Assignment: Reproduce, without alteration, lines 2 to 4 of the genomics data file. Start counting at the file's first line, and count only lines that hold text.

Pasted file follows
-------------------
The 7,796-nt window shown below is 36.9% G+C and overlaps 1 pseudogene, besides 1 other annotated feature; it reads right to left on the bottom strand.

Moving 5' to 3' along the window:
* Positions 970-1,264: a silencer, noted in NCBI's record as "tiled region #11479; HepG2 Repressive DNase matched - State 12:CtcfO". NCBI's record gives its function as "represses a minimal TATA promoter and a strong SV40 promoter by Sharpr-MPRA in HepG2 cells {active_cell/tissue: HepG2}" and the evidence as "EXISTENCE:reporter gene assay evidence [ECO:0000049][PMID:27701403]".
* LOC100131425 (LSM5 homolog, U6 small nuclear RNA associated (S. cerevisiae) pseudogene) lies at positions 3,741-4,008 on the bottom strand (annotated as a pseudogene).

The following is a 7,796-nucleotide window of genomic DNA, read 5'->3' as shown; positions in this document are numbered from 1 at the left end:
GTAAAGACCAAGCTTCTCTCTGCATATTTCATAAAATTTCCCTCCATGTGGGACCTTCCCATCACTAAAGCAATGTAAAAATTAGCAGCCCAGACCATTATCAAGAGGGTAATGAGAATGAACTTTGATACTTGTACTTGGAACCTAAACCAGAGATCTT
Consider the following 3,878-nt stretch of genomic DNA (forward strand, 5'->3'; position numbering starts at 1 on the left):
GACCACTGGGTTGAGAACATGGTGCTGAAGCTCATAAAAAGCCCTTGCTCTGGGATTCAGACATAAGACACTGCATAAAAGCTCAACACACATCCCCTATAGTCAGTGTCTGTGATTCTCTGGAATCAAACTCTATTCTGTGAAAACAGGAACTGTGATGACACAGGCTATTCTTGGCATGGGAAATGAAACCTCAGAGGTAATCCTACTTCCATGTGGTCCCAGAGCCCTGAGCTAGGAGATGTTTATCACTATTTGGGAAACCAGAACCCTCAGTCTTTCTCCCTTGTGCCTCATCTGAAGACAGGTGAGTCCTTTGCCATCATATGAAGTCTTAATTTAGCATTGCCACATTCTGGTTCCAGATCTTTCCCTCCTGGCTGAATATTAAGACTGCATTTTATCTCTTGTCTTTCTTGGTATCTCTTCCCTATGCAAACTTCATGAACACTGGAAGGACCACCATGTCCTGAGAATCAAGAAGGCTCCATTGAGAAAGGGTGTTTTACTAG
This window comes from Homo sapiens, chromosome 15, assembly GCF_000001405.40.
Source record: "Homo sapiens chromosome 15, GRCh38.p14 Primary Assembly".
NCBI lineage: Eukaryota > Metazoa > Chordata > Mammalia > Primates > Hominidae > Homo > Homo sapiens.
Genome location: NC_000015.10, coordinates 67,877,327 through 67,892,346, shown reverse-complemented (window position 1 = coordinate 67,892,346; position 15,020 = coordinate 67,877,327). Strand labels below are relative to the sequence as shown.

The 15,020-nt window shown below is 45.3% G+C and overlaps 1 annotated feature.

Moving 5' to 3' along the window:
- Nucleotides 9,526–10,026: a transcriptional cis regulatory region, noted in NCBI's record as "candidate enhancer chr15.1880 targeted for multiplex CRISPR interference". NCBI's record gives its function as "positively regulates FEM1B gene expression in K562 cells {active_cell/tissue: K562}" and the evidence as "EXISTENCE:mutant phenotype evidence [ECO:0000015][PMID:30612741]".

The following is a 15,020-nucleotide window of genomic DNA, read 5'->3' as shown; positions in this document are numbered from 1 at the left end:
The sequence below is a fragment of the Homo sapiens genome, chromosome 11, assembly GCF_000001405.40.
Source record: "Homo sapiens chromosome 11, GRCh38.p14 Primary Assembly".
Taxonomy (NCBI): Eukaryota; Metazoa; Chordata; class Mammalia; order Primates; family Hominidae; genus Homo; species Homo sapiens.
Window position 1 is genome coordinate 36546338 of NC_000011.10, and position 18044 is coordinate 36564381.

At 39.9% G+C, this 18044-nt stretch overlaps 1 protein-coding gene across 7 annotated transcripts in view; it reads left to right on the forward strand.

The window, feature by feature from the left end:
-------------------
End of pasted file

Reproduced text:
Moving 5' to 3' along the window:
* Positions 970-1,264: a silencer, noted in NCBI's record as "tiled region #11479; HepG2 Repressive DNase matched - State 12:CtcfO". NCBI's record gives its function as "represses a minimal TATA promoter and a strong SV40 promoter by Sharpr-MPRA in HepG2 cells {active_cell/tissue: HepG2}" and the evidence as "EXISTENCE:reporter gene assay evidence [ECO:0000049][PMID:27701403]".
* LOC100131425 (LSM5 homolog, U6 small nuclear RNA associated (S. cerevisiae) pseudogene) lies at positions 3,741-4,008 on the bottom strand (annotated as a pseudogene).